We don’t have to live this way. We know how to create regulations that reduce risk. This is not a call for banning guns; it is a call for universities to use their resources to target the most pressing public health issues created by open access to massive lethality. “Helplessness,” Jay Caspian King underscored, “is the sense that we will keep reliving the brutality of history over and over again.”  But we are not helpless. We showed we could significantly reduce pollution, and we showed we could change personal habits embedded in culture and even addiction. University sponsored research can help us reduce the risks of gun violence.

We all should have learned in the last two years that fatalism is deadly. In concert with a variety of institutions, universities must support research that will contribute to the crafting of regulations to clean up this horrid, heartbreaking mess.


Walking the Campus, Thinking of the Coming Semester

We are preparing to welcome students back to Wesleyan in the coming weeks, and I walked around the campus yesterday feeling nostalgic about the past and nervous about the future. We have a strong plan, informed by the work of experts, but we know plans are only as good as the people who put them into practice. Our team has been preparing for months, and we are counting on the cooperation of students, faculty and staff as we try to keep everyone as safe as possible. Sure, when we read about the outbreaks at Chapel Hill and other college towns, we are deeply concerned. Our plans are different, as is our scale. But we still need people to observe some basic public health guidelines. We can do it!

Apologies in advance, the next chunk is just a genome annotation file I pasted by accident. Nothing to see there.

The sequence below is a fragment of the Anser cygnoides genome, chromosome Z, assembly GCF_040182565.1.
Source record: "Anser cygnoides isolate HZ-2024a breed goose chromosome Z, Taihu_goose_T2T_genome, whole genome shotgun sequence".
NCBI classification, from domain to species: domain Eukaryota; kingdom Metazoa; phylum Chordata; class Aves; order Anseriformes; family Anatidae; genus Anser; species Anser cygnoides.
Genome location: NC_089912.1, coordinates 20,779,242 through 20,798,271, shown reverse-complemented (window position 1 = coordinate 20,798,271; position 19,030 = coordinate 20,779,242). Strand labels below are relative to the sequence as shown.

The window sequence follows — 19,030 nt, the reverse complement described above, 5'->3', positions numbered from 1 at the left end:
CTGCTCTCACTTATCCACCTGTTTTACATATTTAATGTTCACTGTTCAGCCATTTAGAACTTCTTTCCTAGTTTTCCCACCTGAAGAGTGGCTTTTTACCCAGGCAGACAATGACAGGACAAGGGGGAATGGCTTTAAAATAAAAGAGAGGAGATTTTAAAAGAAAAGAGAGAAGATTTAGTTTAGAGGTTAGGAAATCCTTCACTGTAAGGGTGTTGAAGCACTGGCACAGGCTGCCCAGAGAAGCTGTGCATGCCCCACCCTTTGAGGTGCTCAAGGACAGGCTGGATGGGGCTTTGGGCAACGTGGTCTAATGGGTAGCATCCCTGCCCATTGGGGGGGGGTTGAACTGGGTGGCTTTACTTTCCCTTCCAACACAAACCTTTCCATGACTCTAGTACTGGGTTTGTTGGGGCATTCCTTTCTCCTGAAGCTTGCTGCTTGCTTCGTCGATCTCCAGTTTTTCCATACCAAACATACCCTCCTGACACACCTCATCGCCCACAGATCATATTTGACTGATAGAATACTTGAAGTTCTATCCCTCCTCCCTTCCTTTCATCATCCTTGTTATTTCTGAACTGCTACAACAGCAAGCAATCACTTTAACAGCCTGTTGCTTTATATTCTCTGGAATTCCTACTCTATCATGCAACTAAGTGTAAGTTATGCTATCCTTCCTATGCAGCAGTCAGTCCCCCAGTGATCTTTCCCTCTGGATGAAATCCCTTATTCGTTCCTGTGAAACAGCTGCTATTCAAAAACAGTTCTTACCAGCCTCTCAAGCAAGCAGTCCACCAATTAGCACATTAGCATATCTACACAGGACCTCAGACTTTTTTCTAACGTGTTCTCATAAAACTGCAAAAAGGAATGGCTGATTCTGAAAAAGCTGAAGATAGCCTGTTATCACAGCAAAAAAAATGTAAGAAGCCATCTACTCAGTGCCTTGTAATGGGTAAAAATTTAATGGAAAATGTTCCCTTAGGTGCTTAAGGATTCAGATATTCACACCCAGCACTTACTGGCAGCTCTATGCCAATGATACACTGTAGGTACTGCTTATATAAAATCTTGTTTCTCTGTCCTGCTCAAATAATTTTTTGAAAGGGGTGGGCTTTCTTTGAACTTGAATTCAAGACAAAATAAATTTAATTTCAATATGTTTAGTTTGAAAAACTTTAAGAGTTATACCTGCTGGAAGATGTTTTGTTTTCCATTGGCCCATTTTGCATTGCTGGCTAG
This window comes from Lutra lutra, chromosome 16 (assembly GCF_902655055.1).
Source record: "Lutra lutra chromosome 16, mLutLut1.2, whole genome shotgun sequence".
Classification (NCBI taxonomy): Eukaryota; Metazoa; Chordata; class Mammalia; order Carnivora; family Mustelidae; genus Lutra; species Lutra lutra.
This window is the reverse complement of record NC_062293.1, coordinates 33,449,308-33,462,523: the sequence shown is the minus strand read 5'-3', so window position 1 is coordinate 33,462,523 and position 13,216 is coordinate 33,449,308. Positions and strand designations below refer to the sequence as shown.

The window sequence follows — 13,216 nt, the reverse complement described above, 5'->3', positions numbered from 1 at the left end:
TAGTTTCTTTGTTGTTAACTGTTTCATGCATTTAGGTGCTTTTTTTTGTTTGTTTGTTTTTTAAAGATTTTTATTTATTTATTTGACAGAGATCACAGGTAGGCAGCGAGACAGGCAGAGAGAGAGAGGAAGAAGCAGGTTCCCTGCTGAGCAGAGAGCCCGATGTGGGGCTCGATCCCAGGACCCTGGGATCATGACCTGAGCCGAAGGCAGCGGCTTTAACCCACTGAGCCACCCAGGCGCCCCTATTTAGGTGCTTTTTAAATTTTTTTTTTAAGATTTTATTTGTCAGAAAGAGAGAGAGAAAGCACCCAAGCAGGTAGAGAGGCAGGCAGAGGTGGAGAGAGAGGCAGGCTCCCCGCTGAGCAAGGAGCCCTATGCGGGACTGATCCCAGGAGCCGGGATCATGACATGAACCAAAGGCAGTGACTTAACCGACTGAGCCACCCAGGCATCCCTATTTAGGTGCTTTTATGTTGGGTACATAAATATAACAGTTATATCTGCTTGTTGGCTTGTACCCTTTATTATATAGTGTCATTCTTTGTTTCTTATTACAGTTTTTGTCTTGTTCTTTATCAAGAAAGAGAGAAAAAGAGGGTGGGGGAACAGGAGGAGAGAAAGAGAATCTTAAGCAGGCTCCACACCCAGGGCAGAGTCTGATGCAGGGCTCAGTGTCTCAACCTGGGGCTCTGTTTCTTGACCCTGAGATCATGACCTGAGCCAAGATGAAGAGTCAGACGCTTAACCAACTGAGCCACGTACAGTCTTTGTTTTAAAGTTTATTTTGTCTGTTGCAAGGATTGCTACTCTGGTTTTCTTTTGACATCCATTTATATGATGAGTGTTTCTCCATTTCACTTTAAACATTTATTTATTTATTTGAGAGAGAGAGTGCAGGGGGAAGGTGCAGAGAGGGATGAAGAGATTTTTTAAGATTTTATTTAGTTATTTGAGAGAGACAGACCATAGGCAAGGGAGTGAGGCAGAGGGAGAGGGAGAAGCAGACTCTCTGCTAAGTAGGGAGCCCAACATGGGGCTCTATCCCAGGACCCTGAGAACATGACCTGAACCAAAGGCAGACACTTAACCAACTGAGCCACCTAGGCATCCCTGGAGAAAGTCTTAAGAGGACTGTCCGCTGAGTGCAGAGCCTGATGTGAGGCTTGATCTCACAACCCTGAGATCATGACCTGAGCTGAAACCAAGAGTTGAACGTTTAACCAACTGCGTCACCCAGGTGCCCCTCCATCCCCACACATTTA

I went to the large testing test yesterday and had my quick and easy nasal swab test. Results by tomorrow!

I strolled around campus (here is a map of walking routes on campus, if you’d like to do the same) and started to imagine it full with our wonderful (masked) community! If you are coming back to Middletown, remember to practice social distancing, wear that mask, and stay healthy before you travel.  Stay safe, be well!!